Turtle Power: Record nesting season expected in Southwest Florida

Sea turtles in Southwest Florida have faced challenges over the last couple years, from storms to red tide, but now experts say a record nesting season could be a boon to the species.

As you stroll the beaches in Southwest Florida, you’ll see marked off areas that signal a turtle’s nest is buried below. Oftentimes, a single nest can hold more than 100 eggs.

Official nesting season runs from May 1 through October 31, and this year has been promising with a good May and June, and the numbers are continuing to rise as we get further into the hatching season.

On the barrier island of Keewaydin, just south of Naples, the Conservancy of Southwest Florida operates one of the longest running sea turtle research programs in the country.

Senior biologist Dave Addison has led the loggerhead turtle research at the Conservancy for 30 years. He says after the many deaths last year, and the year before with Hurricane Irma, he’s expecting a strong season this year.
“Last year they had a record number of turtles that they attributed the deaths to red tide,” Addison said.

Researchers say the resurgence of turtles this year is important because of their place in the food chain that needs protecting. Green turtles dine on sea grass, which keeps the marine ecosystem in check. The leatherback turtle contributes by eating jellyfish, which, if you’re a beachgoer, is a good thing.

Mary Rose Spalleta has been monitoring sea turtles as a volunteer with nonprofit Turtle Time for more than 5 years.

“By ensuring their reproduction, securing their nests, helping the hatchlings get safely into the water, I feel that I am a part of this magic that has been going on for 200 million years,” Spalleta said.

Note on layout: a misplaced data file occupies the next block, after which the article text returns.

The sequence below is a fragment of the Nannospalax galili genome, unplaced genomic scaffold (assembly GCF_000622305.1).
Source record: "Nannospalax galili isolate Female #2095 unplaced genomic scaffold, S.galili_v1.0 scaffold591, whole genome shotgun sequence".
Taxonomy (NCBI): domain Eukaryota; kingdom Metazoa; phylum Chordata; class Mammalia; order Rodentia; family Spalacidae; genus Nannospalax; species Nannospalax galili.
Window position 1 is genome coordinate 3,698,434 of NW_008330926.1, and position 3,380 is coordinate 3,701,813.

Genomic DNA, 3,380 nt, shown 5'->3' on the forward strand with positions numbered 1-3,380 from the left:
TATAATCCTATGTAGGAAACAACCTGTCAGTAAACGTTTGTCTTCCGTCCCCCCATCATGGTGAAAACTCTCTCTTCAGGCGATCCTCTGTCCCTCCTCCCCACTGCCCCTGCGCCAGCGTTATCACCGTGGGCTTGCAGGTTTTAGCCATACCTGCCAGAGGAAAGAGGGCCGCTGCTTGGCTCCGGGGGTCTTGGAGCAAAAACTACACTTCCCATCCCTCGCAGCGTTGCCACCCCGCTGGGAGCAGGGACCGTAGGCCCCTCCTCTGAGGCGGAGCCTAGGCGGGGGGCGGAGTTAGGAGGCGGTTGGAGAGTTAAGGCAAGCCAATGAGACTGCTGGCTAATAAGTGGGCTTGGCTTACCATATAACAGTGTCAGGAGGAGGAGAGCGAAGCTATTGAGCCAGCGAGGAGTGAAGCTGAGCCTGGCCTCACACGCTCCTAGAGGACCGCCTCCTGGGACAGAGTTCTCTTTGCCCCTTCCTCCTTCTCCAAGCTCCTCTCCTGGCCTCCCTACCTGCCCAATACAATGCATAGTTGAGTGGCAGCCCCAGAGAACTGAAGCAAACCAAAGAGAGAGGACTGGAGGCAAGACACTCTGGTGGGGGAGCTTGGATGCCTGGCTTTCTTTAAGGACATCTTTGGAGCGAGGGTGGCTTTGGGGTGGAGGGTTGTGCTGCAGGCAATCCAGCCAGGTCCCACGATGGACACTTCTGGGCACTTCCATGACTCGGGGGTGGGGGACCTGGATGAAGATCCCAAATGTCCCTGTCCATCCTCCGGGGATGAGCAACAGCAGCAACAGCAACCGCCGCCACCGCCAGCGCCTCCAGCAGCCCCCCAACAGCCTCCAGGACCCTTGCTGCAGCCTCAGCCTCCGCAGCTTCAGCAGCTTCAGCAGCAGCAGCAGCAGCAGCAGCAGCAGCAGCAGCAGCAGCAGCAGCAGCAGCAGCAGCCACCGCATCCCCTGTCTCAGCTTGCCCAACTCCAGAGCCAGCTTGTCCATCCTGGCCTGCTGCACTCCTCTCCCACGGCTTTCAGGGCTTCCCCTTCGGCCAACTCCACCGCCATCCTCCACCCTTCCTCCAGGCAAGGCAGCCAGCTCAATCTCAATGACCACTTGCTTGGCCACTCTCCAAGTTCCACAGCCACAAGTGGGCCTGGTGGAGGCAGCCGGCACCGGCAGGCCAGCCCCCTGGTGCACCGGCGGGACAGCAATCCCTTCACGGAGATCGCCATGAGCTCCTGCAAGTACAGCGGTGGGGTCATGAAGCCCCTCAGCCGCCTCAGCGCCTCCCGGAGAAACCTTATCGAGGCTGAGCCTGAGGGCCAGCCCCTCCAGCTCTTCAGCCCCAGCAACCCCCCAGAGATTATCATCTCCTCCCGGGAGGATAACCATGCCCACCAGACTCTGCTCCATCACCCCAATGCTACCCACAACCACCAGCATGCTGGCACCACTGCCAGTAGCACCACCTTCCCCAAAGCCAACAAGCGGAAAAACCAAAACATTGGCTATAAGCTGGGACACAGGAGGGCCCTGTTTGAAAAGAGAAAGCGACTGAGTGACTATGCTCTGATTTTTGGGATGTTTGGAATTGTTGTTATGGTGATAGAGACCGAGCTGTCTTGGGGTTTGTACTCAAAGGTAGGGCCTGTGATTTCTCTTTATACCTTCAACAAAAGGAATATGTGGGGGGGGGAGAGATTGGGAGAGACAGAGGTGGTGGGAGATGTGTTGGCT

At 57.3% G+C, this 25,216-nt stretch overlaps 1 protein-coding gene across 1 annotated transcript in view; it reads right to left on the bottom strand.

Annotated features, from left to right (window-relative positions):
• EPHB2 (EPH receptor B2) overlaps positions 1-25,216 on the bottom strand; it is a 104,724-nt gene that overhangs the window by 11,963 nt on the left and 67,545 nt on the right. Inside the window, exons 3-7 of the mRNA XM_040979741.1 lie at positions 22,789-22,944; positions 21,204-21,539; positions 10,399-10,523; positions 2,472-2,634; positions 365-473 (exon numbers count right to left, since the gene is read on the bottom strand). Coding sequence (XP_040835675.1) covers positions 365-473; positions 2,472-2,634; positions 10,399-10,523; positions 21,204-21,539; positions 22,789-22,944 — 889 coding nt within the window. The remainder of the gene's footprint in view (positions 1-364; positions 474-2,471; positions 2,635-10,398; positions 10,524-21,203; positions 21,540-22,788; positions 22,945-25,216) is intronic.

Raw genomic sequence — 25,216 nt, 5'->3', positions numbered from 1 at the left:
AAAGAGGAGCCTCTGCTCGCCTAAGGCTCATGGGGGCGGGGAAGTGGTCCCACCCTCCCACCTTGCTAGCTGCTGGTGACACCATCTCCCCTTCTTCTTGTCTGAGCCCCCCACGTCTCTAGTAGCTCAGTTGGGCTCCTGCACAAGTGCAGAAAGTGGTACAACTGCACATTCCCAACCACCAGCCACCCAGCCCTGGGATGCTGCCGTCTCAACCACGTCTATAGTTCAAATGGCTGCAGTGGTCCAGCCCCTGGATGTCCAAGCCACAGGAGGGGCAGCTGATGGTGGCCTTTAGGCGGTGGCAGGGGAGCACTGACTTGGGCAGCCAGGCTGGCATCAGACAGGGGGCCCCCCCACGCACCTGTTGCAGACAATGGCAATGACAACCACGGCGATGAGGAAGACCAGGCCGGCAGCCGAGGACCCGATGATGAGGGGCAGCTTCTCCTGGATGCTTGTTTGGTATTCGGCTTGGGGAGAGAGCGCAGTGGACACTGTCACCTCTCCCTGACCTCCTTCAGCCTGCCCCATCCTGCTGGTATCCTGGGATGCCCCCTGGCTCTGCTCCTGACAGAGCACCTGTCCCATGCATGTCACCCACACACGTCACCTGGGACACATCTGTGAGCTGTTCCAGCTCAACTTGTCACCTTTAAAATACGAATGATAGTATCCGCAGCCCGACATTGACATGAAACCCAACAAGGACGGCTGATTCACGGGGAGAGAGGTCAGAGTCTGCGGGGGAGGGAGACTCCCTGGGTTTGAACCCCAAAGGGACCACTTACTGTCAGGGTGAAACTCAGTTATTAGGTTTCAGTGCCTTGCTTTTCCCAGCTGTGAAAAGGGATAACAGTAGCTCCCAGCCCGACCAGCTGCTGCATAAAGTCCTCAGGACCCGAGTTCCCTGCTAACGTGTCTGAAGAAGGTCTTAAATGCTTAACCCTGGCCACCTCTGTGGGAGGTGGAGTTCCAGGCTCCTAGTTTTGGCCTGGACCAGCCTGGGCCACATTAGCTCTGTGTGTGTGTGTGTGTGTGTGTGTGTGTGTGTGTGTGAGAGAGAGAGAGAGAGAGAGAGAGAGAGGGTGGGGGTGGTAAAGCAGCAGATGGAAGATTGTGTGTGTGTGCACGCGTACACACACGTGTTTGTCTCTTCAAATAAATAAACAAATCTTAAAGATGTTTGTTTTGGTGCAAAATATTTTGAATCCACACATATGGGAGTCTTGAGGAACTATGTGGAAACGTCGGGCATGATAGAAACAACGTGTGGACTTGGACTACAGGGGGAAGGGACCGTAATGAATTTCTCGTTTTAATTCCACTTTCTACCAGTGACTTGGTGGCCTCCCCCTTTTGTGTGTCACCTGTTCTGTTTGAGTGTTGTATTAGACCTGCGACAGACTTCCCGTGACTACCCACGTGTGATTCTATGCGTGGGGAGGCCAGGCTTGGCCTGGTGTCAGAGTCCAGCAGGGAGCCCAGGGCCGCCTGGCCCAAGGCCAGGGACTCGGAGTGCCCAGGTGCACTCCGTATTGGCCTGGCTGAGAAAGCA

As it is, only one in a thousand hatchlings survive into adulthood, between predators or issues with boats or fishing nets.

Sea turtles nesting. (Credit: WINK News)
Sea turtles nesting. (Credit: WINK News)

Nesting season runs through October, and based on the numbers so far, it may turn out to be a record year. Lee and Collier counties are seeing a 25 to 30 percent increase in turtle nests, compared to the same time last year.

If you see a turtle nest on the beach or turtles in the water, here are tips for what to do:

  • When you see marked nests, do not approach them.
  • Do not touch the turtles (they’re good at finding their way to the water)
  • Turn off lights near the beach during nesting season – artificial light from a home and car or even cell phones and flashlights can confuse the turtles, which use the light of the moon to guide them to the Gulf of Mexico.
  • Slow down your vessel in designated channels and zones.
  • Clean up the beaches. (turtles will eat and choke on litter)
  • Use reusable bags instead of plastic bags.
  • Support fisheries that use turtle safe devices on their nets.

If you come across a sea turtle that is stranded or dead; a hatchling that is wandering in a road, parking lot; or directions other than the water; or if you see someone disturbing a nest or turtle, call the Florida Fish and Wildlife Conservation Commission (FWC) Division of Law Enforcement at 1-888-404-FWCC or *FWC from your cell phone.

For more information about what to do if you see a sea turtle click here.

Writer:Lincoln Saunders
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